In this summary slide, we can see that Barnes and I had more breakpoint occasions, but were a little less good (30% vs 33%) at taking advantage of them. Basically, one more break made would have made the difference too! We can also observe that Barnes hit more winners (bravo) and made less errors (even more bravo!). As my cousin and professional padel player, Nallé, has drilled into me, it’s more important to be unhappy with your unforced errors than happy with your winners.
Watch your serve percentages!
In the good news category, no one made a sinful double fault. However, something I’d never cottoned onto in my game was my first serve percentage, which in this game was 70%, well below Barnes’ 86% and even farther below the pro average of 92%.
That said, I was quite satisfied with my service winning percentages (at least compared to the other three). Is it better to aim for a difficult first serve and have a ploddy second serve? Is there any effect on the returner’s mindset when having to face a threatening first service? When I look at the lower win rate on first serves, I’m left to believe that it’s a question of better-quality returners rather than good servers… If you’re planning to play at a higher level, I think it’s safe to say that the serve itself can’t be too big a factor. It’s more about owning the net. The direction of the serve (down the T or wide), especially on the deuce court, will surely depend on how many lefties one must face…
While I’m only showing the topline numbers here as per Skylab, their dashboard allows for interactive questioning, (i.e., touch, pinch and scroll), and allows you to plunge into all sorts of different data. For example, you can check out how often you lob, hit a groundstroke, volley or ‘smash.’ Of course, if I had to nit-pick, I’d prefer the “smash” to be divided into more appropriate categories vibora/bandeja, rullo, gancho and overhead smash. After all, each of these has very different effects and purposes.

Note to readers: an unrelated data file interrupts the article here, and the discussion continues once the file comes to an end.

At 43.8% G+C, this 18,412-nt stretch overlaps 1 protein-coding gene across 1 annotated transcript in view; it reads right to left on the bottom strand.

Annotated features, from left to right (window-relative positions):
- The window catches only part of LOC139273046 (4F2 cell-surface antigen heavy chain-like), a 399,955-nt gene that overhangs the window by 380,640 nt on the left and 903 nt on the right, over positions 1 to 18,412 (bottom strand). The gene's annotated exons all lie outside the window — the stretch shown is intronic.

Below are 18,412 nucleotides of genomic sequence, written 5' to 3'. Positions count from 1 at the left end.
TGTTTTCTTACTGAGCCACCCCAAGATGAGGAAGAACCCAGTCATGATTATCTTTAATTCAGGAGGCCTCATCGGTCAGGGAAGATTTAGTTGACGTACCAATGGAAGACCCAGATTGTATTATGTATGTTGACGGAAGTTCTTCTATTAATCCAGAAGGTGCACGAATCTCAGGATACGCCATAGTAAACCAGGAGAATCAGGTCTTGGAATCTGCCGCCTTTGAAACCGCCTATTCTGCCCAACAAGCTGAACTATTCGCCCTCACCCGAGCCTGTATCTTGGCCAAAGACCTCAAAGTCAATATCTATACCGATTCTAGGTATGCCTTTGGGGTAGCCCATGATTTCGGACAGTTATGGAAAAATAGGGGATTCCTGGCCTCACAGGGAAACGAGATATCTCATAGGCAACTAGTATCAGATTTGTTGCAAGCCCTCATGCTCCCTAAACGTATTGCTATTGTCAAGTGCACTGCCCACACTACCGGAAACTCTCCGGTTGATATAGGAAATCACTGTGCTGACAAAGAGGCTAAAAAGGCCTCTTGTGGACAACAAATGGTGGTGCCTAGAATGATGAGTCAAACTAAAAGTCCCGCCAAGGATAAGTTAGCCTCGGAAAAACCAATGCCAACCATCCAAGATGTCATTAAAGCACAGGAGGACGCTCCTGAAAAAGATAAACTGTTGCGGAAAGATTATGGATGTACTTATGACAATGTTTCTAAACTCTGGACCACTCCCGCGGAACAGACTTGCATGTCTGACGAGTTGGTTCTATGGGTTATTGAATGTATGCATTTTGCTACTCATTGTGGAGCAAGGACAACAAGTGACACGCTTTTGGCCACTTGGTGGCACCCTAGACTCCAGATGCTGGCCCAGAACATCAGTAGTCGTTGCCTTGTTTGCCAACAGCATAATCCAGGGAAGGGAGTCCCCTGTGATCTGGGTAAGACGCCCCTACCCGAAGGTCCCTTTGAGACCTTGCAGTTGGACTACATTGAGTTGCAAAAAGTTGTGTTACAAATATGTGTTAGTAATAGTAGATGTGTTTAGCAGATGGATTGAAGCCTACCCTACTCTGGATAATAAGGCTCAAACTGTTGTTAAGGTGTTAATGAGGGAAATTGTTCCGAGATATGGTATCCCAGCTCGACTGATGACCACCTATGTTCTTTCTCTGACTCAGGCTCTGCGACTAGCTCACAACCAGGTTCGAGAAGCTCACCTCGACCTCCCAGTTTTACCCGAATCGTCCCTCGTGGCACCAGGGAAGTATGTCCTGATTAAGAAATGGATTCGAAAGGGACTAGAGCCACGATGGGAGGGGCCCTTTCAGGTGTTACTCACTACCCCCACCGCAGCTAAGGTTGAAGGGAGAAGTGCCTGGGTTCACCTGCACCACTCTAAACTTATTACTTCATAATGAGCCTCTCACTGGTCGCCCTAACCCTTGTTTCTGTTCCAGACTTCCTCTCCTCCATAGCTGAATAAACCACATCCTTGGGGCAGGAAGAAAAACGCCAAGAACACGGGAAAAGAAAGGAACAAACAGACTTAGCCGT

Skylab tech tracks the bounces of the balls, including the first bounce, where contact is made, and the last bounce. What the results show is that my winners systematically bounced before the service line. Presumably that meant that the second bounce was likely to be at or near the back wall, which caused the opposition trouble. The second realisation is that all but one of my winners came when I was over the service line. But, as Nallé will tell you, I ought to be more focused on my errors. Especially in my rather error-prone outing here.
In terms of the errors I made (forced and unforced), the system showed that 13 went into the net, 5 went into the side wall, and 7 went into the back wall. (Note: that adds up to 25 of the 33 I made). In any event, my takeaway: I must have a higher margin of error over the net.
Length of rally
As mentioned above the average length of rally was 7.3 during this exhibition match versus 12.2 for the pros (at the FIP World Championships in 2022). As the sets went on, the average slipped from a high of 7.9 down to 6.9, indicating possible fatigue? Interestingly, in their first set, the pros also had the highest average, perhaps as they test each other out, figure out the court and get into the groove? I note that the median number for us was 5 shots. Cue the ball 3 stats.